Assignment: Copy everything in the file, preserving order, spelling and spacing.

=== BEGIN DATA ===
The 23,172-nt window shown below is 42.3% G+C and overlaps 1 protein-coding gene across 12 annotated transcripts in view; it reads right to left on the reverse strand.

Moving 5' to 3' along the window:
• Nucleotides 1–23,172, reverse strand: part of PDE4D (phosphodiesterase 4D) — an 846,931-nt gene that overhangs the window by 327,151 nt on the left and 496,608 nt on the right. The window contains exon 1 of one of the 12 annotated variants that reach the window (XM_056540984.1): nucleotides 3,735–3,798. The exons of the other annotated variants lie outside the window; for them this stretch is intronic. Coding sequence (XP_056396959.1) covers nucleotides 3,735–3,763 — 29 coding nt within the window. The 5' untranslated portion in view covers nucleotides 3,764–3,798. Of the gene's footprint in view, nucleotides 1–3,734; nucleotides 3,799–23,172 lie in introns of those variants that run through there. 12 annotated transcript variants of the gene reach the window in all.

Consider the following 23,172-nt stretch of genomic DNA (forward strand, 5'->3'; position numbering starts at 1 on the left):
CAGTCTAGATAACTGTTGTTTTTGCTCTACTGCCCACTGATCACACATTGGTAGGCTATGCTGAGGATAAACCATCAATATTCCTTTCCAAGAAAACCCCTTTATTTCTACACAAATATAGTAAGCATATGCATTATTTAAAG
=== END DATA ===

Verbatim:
The 23,172-nt window shown below is 42.3% G+C and overlaps 1 protein-coding gene across 12 annotated transcripts in view; it reads right to left on the reverse strand.

Moving 5' to 3' along the window:
• Nucleotides 1–23,172, reverse strand: part of PDE4D (phosphodiesterase 4D) — an 846,931-nt gene that overhangs the window by 327,151 nt on the left and 496,608 nt on the right. The window contains exon 1 of one of the 12 annotated variants that reach the window (XM_056540984.1): nucleotides 3,735–3,798. The exons of the other annotated variants lie outside the window; for them this stretch is intronic. Coding sequence (XP_056396959.1) covers nucleotides 3,735–3,763 — 29 coding nt within the window. The 5' untranslated portion in view covers nucleotides 3,764–3,798. Of the gene's footprint in view, nucleotides 1–3,734; nucleotides 3,799–23,172 lie in introns of those variants that run through there. 12 annotated transcript variants of the gene reach the window in all.

Consider the following 23,172-nt stretch of genomic DNA (forward strand, 5'->3'; position numbering starts at 1 on the left):
CAGTCTAGATAACTGTTGTTTTTGCTCTACTGCCCACTGATCACACATTGGTAGGCTATGCTGAGGATAAACCATCAATATTCCTTTCCAAGAAAACCCCTTTATTTCTACACAAATATAGTAAGCATATGCATTATTTAAAG